Reactions “when your childhood home becomes a ‘teardown’”

A reporter describes seeing her childhood home make way for a teardown:

I understand why the house is being torn down. The stairs aren’t up to today’s construction codes. The bathrooms and kitchen are small. When someone slams the door in the garage, you can feel the vibrations upstairs in my brother’s old bedroom. The plumbing, windows and electric wiring haven’t been touched in decades. The metallic wallpaper with blue flowers in the bathroom my brother and I once shared says it all: The house is clearly outdated.

Still, I dread its rendezvous with a wrecking ball. When my childhood BFF’s century-old house was bulldozed last spring (goodbye high ceilings and ornate mantelpieces), the teardown trend in our old neighborhood suddenly became personal. Was some nefarious force—McMansion mania? Voldemort?—out to destroy my childhood haunts?

And what might explain such emotions?

Irene Goldenberg, a family psychologist and professor emerita at the University of California, Los Angeles, says teardowns can be more traumatic for former owners, and their children, than sales in which a house survives.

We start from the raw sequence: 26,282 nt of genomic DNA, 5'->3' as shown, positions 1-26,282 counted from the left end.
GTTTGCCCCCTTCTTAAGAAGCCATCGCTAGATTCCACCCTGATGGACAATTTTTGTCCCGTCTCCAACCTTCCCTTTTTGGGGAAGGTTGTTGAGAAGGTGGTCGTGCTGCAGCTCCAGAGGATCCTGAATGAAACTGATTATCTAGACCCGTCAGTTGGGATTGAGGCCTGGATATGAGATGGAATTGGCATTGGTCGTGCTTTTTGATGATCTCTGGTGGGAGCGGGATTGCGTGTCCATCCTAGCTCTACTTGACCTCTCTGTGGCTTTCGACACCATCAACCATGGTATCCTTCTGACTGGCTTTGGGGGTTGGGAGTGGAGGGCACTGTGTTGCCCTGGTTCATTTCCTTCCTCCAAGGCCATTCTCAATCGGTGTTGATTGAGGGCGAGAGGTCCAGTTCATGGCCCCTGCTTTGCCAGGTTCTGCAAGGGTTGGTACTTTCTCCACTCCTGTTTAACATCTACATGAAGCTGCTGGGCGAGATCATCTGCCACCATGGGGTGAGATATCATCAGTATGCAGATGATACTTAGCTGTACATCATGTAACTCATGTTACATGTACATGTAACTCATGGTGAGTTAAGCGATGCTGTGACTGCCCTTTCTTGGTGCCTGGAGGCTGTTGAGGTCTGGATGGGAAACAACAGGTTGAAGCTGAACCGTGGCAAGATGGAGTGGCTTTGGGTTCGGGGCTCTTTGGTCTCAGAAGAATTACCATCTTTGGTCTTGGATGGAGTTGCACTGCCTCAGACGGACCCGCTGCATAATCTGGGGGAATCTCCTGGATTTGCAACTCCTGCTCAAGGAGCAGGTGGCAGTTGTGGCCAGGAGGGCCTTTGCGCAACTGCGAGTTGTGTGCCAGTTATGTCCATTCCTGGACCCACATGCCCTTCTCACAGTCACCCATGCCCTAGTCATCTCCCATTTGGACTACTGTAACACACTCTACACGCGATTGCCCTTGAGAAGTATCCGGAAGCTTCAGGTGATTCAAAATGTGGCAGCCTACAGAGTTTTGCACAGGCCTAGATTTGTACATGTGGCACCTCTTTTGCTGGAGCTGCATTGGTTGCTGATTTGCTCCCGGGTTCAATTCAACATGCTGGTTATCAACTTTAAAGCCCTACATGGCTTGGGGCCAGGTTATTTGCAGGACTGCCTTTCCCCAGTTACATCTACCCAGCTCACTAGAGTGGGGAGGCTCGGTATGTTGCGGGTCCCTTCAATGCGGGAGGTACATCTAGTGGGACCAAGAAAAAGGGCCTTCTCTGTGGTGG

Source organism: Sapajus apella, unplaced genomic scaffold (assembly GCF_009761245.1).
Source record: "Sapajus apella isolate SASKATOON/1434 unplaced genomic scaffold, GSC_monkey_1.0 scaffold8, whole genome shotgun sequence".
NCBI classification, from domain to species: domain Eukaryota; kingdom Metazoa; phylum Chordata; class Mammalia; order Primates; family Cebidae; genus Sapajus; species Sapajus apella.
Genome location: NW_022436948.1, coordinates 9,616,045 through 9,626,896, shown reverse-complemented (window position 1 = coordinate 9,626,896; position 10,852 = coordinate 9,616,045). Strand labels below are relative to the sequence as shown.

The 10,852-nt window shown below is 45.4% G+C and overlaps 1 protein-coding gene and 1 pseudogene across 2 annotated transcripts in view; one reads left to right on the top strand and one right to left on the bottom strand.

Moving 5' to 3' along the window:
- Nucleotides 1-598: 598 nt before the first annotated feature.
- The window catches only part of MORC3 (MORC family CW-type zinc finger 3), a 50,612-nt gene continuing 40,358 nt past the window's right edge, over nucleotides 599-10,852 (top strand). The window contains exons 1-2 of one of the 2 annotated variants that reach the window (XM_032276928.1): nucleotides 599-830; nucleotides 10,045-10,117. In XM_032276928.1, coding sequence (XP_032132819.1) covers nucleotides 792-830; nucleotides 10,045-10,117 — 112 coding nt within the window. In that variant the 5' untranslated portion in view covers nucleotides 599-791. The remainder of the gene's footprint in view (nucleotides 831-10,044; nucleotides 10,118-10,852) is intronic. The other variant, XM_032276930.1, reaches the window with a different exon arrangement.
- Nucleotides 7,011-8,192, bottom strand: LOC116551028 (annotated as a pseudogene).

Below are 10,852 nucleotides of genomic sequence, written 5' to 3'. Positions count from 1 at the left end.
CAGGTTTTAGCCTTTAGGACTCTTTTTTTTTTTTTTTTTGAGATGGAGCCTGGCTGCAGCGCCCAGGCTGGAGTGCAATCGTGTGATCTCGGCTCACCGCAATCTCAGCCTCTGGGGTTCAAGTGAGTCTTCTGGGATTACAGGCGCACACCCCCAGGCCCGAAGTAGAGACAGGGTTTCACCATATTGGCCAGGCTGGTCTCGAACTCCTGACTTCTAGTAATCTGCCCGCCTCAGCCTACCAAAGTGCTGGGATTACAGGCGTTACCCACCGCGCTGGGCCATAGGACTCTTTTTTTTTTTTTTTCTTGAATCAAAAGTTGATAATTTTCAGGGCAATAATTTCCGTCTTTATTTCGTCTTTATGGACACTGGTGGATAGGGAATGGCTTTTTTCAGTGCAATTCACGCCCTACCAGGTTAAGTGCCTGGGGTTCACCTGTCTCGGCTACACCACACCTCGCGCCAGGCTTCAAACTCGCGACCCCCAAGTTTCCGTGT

For one thing, she says, it’s hard to escape the finality of a teardown, which makes it all the more obvious “that you can no longer go back to the safety and comfort” of childhood. “It’s in your face,” she says.

There is also an obvious analogy to my aging parents. With new construction springing up all over the neighborhood, the house suddenly looks like a relic of another era. Still, when I came across the property records in my parents’ files last spring, the comparison that immediately sprang to mind was to myself. Although I had always assumed the house was older, it was actually erected just a few years before I was born in 1964.

For many people, childhood homes function like a psychological safety net, says Gerald Davison, a professor of psychology at the University of Southern California. “Even if you don’t feel comfortable knocking on the door, it’s nice to know that it’s always possible to do so” and reconnect with childhood, he says.

Neighborhoods do change over time but homes often represent permanence. This hints at the broader ideology of the American Dream as well as childhood. The first refers to the emotional attachment to single-family homes on plots of land, places that people can call their own. The second involves the development of childhood as a sort of “golden age” in the lifecourses filled with good experiences and exploring the world.

It would be interesting to hear more about the expression of and limits to such emotions. Perhaps we can add “McMansion mania” to the list of childhood bogeymen…